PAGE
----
“With Hashem’s help, tonight, Purim, we will hear the Megilla in our home but tomorrow we will be able to go to shul with everyone else and hear the Megilla. I know that for us the Purim Geula will be especially happy.”
R’ Yoni Shlomo, Professional Singer
On Sunday, the Russian government announced that it would send people to jail for five years if they came back from a country where there is a corona-virus outbreak and did not go into quarantine for two weeks.
Consequently, the invitation to the French band that was supposed to go to Russia for some Purim events was canceled. Instead, a local Russian group was hired to accompany the Chassidic singer, R’ Yoni Shlomo, who arrived in Russia a week before.
In our conversation with Yoni, he told us about the situation. He flies a lot and also see things from the perspective of the tefillin stand in the departure lounge at Ben Gurion airport. He mans the tefillin stand twice a week.
“The airport is quite empty. There is about a quarter of the usual number of travelers. Now you don’t need to stand in the business class line in order to get through the lines faster. The planes are largely empty and people can enjoy extra seats.
“In the airport’s shul there was no minyan for shacharis last Friday and that was the first time I experienced something like that. There are usually several people working at the stand who are busy; this time, there was hardly anything to do.
The situation affects not only Yoni’s parnassa but also Jewish simchas.
“A big wedding in Switzerland where I was supposed to sing was canceled, and in France too, where the parents could not attend their son’s wedding. Another wedding event was canceled in Eretz Yisrael and was transferred to a small restaurant.
“It’s definitely sad. I think the Health Ministry is going to these extremes in order to preclude any possible dangers.”
FINANCIAL DISASTER AND FAITH
Mrs. Rinati Davorsky, Milan, Italy
Rinati Davorsky is a Lubavitcher woman who has been living in Milan for twelve years. Together with her husband, she works in photograpy and guiding tours in Milan and northern Italy. Her main customers are Israelis who come to tour the Italian Peninsula. As of now, she and her family are in quarantine like millions of others in the “red zone” of Italy. Their only real choice is to remain at home as much as possible.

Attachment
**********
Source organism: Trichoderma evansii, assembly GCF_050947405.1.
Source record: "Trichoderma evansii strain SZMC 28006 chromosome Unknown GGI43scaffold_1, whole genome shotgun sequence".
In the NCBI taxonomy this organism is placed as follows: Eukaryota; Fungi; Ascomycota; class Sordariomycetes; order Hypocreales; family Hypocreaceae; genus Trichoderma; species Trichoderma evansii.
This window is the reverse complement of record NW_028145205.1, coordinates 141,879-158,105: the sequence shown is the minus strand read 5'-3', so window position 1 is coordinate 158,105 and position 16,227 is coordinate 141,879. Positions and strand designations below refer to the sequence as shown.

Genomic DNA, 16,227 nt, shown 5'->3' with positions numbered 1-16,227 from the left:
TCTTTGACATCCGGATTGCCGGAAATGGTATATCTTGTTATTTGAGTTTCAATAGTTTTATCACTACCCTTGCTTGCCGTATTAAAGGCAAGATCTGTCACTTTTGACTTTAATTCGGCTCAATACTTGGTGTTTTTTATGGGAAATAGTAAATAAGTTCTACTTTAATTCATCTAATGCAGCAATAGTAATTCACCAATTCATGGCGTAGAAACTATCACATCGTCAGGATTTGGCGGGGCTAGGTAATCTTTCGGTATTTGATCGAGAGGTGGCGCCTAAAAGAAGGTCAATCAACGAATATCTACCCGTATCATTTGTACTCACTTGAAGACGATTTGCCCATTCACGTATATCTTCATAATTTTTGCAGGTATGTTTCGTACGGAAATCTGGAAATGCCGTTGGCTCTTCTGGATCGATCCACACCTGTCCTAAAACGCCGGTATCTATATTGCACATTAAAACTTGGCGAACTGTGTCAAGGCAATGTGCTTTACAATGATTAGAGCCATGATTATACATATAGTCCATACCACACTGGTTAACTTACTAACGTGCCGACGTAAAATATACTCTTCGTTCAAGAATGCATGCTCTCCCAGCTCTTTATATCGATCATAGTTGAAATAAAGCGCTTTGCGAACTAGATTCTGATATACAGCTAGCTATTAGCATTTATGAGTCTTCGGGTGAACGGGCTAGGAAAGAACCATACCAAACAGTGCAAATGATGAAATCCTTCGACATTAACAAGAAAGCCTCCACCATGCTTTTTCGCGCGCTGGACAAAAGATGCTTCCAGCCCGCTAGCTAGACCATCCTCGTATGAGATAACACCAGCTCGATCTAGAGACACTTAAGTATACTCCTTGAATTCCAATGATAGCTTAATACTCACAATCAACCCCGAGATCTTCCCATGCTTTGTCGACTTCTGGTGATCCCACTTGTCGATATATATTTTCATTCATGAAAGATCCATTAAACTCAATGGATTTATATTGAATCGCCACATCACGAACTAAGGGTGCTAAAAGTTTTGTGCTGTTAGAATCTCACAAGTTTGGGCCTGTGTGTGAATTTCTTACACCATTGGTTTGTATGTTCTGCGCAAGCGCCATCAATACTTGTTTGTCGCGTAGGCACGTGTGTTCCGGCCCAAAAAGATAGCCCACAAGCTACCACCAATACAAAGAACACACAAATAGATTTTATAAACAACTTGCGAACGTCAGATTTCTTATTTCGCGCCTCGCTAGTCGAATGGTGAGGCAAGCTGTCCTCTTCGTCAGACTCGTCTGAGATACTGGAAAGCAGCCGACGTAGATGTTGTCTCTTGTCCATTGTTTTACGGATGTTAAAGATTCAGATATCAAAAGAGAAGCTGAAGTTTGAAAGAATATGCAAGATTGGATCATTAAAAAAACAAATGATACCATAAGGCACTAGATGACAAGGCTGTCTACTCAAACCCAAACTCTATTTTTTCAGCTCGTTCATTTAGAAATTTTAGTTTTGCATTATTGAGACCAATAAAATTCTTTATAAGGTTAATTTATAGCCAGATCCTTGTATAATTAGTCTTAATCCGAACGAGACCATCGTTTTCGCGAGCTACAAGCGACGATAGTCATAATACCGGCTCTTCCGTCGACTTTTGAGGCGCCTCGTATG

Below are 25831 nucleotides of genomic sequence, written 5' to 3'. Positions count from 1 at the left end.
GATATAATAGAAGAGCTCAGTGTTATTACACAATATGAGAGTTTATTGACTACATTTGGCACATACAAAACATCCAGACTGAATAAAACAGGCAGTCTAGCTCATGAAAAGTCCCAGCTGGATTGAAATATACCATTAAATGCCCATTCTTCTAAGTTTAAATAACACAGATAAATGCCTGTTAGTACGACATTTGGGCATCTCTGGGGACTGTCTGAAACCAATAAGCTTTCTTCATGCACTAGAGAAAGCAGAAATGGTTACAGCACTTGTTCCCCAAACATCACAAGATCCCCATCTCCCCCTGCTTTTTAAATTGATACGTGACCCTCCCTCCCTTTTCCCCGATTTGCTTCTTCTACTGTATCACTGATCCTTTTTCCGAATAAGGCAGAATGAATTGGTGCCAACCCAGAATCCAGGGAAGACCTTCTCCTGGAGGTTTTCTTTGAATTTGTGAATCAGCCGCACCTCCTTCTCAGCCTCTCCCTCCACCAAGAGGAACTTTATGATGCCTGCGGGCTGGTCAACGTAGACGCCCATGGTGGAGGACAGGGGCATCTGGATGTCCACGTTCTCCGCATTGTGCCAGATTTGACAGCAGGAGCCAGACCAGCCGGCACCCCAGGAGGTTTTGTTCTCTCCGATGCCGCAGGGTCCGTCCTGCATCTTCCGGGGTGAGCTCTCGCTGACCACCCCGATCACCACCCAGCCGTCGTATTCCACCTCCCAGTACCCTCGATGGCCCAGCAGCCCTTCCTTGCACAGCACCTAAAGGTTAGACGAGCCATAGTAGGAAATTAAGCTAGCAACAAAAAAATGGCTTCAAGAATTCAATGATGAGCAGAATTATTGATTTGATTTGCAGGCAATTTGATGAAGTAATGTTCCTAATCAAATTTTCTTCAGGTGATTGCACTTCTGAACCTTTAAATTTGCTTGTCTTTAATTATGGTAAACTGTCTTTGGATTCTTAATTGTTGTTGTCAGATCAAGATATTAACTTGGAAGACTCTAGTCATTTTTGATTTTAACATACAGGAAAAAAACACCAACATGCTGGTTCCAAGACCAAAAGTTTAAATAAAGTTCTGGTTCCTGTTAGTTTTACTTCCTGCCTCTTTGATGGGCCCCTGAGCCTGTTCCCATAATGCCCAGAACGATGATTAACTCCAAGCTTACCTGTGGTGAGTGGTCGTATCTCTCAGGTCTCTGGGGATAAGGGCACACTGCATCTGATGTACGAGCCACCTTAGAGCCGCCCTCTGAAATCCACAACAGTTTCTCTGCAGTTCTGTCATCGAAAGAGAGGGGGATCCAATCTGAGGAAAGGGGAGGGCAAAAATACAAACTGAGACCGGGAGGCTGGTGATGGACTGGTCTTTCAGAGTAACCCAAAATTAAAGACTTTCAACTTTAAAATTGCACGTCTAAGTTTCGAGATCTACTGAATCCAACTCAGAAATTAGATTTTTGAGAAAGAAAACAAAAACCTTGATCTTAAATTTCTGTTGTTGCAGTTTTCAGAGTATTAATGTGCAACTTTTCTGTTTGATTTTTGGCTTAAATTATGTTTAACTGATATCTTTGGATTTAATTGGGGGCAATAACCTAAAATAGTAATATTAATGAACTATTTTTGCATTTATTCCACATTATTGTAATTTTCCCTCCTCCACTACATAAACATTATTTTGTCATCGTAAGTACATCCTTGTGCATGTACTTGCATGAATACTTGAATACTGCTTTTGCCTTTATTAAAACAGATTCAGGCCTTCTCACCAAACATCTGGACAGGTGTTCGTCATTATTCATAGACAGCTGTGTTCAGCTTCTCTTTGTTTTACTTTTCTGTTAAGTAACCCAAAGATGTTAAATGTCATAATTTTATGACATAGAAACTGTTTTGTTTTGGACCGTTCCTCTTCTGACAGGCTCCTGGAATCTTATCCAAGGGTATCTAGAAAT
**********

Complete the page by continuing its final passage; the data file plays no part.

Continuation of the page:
“We’ve entered the third week of the corona-virus crisis. Beautiful Italy has slowed the pulse of its life. Italy was hit much harder than other countries in Europe,” she says. “People are canceling meetings and are not traveling outside of places that are familiar to them. Schools and universities are closed. Life is a struggle to walk the fine line between normalcy and fear. The vacations in the schools were extended to nearly a month (if they won’t be extended even longer).
“Milan lives largely on tourism in general and fashion-tourism in particular. Obviously, this is the kiss of death for business. We are in a new, complicated reality. About 60% of hotels are closed, coffee houses are closed early. Kosher restaurants have started providing home deliveries. Purim events in the community were canceled and small minyanim were arranged for the Megilla and seudos. Today, the Chabad school opened its first day of virtual school. People have stopped shaking hands with one another and the talk in the street is worrisome.
“Anyone involved in tourism has been immediately impacted. As a tour guide, I decided to turn lemons into lemonade and be creative. I had the idea of providing virtual tours. This could be beneficial particularly for those in quarantine. Of course, it’s not the same as the real thing, but there is no choice under the circumstances. I have returned deposits to people who contracted in advance for tours. I know that some hotels where people booked rooms have refused to refund the deposits, and this is upsetting.